Ben Jones is an analyst at CricViz.

IPL PLAYERVIZ ANALYSIS – TEAM OF THE TOURNAMENT

As the IPL group phase nears completion, Patrick Noone takes a look at the players who have most positively affected their team’s chances of winning throughout the tournament.

Using CricViz’s PlayerViz statistics, it is possible to create a playing XI from the players with the highest impact scores. A player’s impact score provides a measure in runs of the impact that player’s performance has had on the match score. A player’s performance is measured against the average level of performance in that game and a positive or negative runs figure is produced to determine the extent that player has increased or decreased his team’s chances of winning. Scores are produced individually for batting, bowling and fielding, as well an aggregated overall figure that can be used to compare players by the same metric, regardless of their role in the team.

From the overall impact leaderboard, we are able to rearrange the top 11 players into a team as follows:

1. Quinton de Kock (Delhi Daredevils); Matches: 11, Runs: 383 (100s: 1, 50s: 2), SR: 144, Overall impact: +90 runs

The South African wicketkeeper has added consistency to his game to go with his obvious talent, with scores of 40+ in four consecutive innings before missing out against Rising Pune Supergiants. As he showed in his 108 against Royal Challengers Bangalore, he also has the ability to bat deep and convert those starts into more significant scores. de Kock’s preference to pick gaps in the field during the powerplay rather than go over the top have seen him hit 47 fours and just 12 sixes, with over 55% of all his runs coming in the first six overs.

IPL Fact: de Kock has been involved in five of Delhi’s 10 50+ partnerships this campaign.

2. David Warner (Sunrisers Hyderabad) Matches: 12, Runs: 567 (50s: 6) SR: 155.8, Overall impact: +187 runs

Warner tops our impact leaderboard thanks to a brilliantly consistent season at the top of the order for Sunrisers Hyderabad. With only three scores below 46, the skipper has relished his return to the opener’s spot after batting in Australia’s middle order at the ICC World T20. His side owe a lot to that consistency, with his 567 runs representing over 32% of the team’s total runs for the tournament, helping to overcome the stuttering form shown by their other top order batsmen.

IPL Fact: Warner is currently level with Ajinkya Rahane for the highest number of 50+ scores (6) without making a hundred.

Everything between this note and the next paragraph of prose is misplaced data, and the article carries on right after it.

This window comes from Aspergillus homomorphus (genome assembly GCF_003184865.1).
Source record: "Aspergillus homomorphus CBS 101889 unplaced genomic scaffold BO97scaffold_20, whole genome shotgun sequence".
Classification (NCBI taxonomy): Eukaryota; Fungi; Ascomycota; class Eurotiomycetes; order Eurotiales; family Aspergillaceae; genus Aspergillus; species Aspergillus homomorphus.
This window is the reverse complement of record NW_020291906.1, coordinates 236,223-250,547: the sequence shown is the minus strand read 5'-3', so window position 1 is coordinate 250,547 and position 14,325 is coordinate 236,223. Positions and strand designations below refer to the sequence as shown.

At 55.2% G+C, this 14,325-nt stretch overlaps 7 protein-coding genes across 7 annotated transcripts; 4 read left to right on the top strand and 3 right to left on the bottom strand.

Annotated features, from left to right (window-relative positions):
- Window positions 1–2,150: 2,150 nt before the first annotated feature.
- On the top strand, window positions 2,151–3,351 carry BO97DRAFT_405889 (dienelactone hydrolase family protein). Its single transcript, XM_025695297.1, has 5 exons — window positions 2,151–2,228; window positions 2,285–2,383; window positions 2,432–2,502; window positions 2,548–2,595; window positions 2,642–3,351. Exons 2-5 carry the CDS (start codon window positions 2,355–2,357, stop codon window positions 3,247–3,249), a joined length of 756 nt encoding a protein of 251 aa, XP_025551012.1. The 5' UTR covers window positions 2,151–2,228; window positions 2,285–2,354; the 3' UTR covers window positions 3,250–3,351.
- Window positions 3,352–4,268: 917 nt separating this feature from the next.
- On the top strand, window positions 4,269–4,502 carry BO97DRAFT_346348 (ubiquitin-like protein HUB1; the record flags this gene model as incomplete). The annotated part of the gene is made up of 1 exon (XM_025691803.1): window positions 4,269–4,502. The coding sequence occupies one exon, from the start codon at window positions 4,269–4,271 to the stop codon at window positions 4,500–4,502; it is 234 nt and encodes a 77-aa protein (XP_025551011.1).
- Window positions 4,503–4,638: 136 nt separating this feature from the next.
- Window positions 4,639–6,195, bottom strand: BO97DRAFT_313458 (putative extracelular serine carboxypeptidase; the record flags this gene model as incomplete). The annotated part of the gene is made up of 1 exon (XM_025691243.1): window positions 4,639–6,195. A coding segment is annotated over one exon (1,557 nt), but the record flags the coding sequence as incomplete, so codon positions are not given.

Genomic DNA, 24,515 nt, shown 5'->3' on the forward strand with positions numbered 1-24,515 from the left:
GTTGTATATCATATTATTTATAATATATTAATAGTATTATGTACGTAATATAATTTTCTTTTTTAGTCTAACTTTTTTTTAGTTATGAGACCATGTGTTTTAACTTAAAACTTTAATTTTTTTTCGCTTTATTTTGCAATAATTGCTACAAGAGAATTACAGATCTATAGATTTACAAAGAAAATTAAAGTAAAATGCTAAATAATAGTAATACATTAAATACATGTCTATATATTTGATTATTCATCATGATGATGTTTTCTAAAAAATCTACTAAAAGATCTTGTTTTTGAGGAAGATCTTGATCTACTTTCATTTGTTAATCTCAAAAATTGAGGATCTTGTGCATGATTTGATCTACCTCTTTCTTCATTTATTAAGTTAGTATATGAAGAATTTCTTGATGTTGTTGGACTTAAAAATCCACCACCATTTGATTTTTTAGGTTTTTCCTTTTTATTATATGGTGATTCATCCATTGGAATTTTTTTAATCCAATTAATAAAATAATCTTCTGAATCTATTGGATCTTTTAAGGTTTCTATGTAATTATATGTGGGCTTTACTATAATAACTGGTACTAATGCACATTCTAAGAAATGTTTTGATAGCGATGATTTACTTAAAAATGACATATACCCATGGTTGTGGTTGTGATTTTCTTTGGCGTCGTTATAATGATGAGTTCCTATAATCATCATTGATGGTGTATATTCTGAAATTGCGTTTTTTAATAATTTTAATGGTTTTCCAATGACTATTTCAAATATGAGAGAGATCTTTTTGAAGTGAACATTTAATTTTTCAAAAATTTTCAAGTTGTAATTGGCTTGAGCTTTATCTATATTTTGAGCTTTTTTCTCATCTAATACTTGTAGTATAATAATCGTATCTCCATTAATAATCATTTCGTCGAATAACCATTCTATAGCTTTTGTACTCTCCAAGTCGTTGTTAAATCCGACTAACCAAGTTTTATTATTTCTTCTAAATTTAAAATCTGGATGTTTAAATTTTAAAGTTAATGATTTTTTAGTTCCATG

3. AB de Villiers (Royal Challengers Bangalore) Matches: 12, Runs: 597 (100s: 1, 50s: 5), SR: 173.5, Overall impact: +145 runs

As Virat Kohli has taken most of the headlines in RCB’s star studded batting lineup, de Villiers had almost slipped under the radar for the first 10 games of this year’s IPL. That was until he hit 129 of his side’s 248 against Gujarat Lions to post the highest individual score of the season; and then followed it up with an unbeaten 31-ball 59 at Eden Gardens to help see off Kolkata Knight Riders. de Villiers’ record of batting with Kohli has been one of the stories of the IPL, with the pair putting on the top three partnerships of the tournament – the 229 in that game against Gujarat leading the way – and five century stands in total. De Villiers has also been electric in the field, taking 14 catches that represent a tournament high for non-wicketkeepers.

IPL Fact: de Villiers’ 129* against Gujarat Lions featured 112 runs from boundaries (10 fours, 12 sixes).

4. Aaron Finch (Gujarat Lions) Matches: 9, Runs: 313 (50s: 4), SR: 132.6, Overall impact: +92 runs

Three fifties in his first three innings at the top of the order for Aaron Finch hinted at a stellar tournament for the Australian, before an injury against RCB saw him lose his place to Dwayne Smith as Brendon McCullum’s opening partner. Since then, Finch has batted at three once and at five three times as the Lions have struggled for balance in their batting during the second half of the group phase. Nonetheless, Finch has still shown admirable resolve in his new role, most notably in match 34, when he made an unbeaten 51 against Sunrisers Hyderabad while his side stuttered to 126. Finch remains Gujarat’s top scorer with 313 runs and his strike rate is only bettered by McCullum and Smith, suggesting he will still have a big role to play for the new franchise in the knockout phase of the competition.

IPL Fact: Finch’s average of 52.2 is by far the highest of any Gujarat player in this year’s IPL. Dinesh Karthik is second with 29.8.

5. Shane Watson (Royal Challengers Bangalore) Matches: 12, Runs: 152, SR: 153.5, Wickets: 14, Economy: 8.5, Overall impact: +75.4 runs

Perhaps a surprise inclusion given his relatively quiet tournament with the bat – his high score is just 33 against Delhi Daredevils in match 11 – but Shane Watson has been a revelation for RCB with the ball. He leads his side’s wicket takers list with 14, picking up a wicket every 18.2 deliveries thanks to some canny changes of pace. Watson has only bowled 33 off-cutters in his 12 matches, but he has picked up 5-25 from those deliveries; the genuine variation proving enough of a surprise delivery to catch out batsmen on a regular basis.

IPL Fact: Watson is the only RCB bowler to have bowled three four-over spells with an economy of under seven runs per over.

6. Krunal Pandya (Mumbai Indians) Matches: 11, Runs: 233 (50s: 1), SR: 192.6, Wickets: 6, Economy: 7.1, Overall impact: +87.7 runs